|Nutritional Guidelines (per serving)|
|Amount per serving|
|% Daily Value*|
|Total Fat 7g||8%|
|Saturated Fat 2g||8%|
|Total Carbohydrate 22g||8%|
|Dietary Fiber 1g||2%|
|*The % Daily Value (DV) tells you how much a nutrient in a food serving contributes to a daily diet. 2,000 calories a day is used for general nutrition advice.|
This recipe for Jewish hamantaschen cookies shaped like a 3-cornered hat are representative of Haman's hat (see more about Haman below) and eaten for the holiday of Purim.
These flaky pastries start with a pareve margarine dough (although butter can be used for a dairy meal) and are traditionally filled with apricot prune, and poppy seed filling but, these days, even chocolate and other fruit fillings are popular.
- 1 cup sugar
- 1 1/3 cups margarine (room-temperature)
- 2 large eggs (room-temperature)
- 6 tablespoons water
- 1/2 teaspoon vanilla extract
- 4 cups flour (all-purpose)
- Fillings of choice
Gather the ingredients.
Cream together sugar and margarine.
Add eggs and cream until smooth. Stir in water and vanilla.
Add flour, mixing until dough forms a ball.
Wrap in plastic and refrigerate a few hours.
Heat oven to 375 F. Line baking sheets with parchment paper.
Pinch off walnut-size pieces of dough and roll into a ball. Press ball between 2 pieces of wax paper and transfer to the prepared baking sheets spacing about 1 inch apart.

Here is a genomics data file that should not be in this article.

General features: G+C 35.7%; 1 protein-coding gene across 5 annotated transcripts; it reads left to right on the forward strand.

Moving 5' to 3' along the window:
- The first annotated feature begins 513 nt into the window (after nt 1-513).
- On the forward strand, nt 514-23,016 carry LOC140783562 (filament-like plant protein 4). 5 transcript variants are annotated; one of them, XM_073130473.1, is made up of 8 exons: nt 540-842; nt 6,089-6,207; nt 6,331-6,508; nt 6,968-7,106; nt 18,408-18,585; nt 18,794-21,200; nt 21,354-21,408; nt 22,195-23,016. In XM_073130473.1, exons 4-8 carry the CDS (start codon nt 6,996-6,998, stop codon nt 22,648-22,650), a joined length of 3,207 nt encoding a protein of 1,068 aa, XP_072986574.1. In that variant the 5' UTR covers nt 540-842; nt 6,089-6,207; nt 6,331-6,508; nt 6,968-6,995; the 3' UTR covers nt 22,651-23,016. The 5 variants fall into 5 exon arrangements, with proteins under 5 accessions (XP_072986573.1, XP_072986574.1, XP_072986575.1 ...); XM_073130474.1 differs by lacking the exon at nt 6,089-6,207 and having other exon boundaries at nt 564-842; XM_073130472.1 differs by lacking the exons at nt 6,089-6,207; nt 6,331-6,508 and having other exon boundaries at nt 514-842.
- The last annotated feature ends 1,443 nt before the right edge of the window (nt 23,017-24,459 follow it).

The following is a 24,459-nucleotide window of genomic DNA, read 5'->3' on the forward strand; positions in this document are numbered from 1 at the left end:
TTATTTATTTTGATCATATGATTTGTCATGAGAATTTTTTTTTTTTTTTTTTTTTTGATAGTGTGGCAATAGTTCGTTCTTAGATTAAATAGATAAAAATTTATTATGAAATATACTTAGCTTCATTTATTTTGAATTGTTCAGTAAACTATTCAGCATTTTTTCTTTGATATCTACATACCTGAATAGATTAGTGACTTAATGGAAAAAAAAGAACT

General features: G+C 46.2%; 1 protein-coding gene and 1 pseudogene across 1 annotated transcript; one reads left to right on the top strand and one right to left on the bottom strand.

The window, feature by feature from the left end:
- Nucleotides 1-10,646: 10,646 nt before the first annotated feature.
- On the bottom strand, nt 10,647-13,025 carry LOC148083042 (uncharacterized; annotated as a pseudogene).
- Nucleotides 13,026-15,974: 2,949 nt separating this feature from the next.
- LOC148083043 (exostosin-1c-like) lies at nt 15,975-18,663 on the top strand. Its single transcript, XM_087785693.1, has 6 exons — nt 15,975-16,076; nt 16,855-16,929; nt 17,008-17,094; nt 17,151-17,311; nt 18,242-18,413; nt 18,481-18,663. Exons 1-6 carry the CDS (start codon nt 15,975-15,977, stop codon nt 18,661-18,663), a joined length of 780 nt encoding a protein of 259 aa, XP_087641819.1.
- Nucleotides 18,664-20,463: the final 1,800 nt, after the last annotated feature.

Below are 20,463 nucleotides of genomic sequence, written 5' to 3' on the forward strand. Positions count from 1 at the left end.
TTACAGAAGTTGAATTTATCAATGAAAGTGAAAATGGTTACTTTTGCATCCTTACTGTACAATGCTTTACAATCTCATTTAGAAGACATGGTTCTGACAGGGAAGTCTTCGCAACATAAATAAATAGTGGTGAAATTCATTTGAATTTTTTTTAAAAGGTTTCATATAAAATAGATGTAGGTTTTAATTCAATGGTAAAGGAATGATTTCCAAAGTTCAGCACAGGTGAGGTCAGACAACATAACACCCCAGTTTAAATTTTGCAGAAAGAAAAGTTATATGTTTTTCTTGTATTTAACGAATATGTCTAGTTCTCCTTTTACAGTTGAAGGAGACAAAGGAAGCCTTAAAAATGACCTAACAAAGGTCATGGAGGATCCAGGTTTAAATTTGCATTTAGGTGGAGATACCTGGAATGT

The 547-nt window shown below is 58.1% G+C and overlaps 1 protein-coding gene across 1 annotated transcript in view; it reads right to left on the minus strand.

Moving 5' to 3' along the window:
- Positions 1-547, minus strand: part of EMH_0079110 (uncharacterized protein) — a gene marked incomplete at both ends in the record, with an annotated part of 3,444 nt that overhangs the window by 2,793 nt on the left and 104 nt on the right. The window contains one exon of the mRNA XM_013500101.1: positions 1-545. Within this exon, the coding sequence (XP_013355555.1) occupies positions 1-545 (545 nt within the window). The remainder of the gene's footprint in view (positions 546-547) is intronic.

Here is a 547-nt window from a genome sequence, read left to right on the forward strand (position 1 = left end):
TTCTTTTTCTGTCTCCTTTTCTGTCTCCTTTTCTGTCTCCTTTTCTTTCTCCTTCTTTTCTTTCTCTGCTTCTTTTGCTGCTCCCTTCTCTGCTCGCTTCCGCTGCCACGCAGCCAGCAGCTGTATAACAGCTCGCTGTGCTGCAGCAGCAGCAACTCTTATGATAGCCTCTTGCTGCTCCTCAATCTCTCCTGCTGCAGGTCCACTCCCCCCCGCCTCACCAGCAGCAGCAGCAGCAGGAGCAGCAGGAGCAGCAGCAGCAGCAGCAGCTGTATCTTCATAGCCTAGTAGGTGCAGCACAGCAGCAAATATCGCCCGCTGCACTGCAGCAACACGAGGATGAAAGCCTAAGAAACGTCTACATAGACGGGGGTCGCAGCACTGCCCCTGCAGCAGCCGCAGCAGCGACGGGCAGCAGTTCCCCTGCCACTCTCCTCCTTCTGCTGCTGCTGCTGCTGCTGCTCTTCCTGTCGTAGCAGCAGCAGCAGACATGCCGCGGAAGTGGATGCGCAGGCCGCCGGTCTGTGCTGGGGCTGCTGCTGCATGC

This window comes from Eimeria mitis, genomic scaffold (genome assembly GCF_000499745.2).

Place about 1 teaspoon of filling in the center of each circle of dough. Pinch to form a 3-cornered hat.
Bake about 15 minutes or until just starting to brown.
Using a thin spatula, carefully remove the cookies to a wire rack to cool completely.
Store cookies in a tightly covered container.
- Chocolate Hamantaschen Recipe: This is a dairy dish in the kosher tradition because the cocoa powder pastry dough is made with butter. It can be filled with prune, poppy seed, or apricot, but they taste so much better with raspberry, Nutella, white chocolate chunks, or chocolate peanut butter.
- Rose Water Pistachio Hamantaschen Recipe: This is another dairy cookie because the dough contains butter flavored with rose water. The surprise? A filling made with pistachio marzipan.
So Who Was Haman?
Haman is the antagonist in the story of Queen Esther who saved her people, the Jews, from being killed by the edict of the evil Haman. The story is detailed in the Biblical Book of Esther.
The word "Purim" is derived from Haman having cast the pur (the lot) against the Jews to no avail.
Purim is celebrated annually according to the Hebrew calendar on the 14th day of the Hebrew month of Adar (Adar II in leap years) and usually falls in February or March.
Why Are Hamantaschen Eaten for Purim?
It's unclear if Haman ever wore a 3-cornered hat, the reputed inspiration for these cookies that date to Germany in the late 1500s.
The name comes from the German mohn (poppy seed) and taschen (pockets) and the pastries were known as mohntaschen which means "poppy seed pockets" or "Haman's pockets" (hamantaschen).
The "pockets" reference alludes to Haman's pockets supposedly being filled with bribe money represented by "coins" of poppy seeds.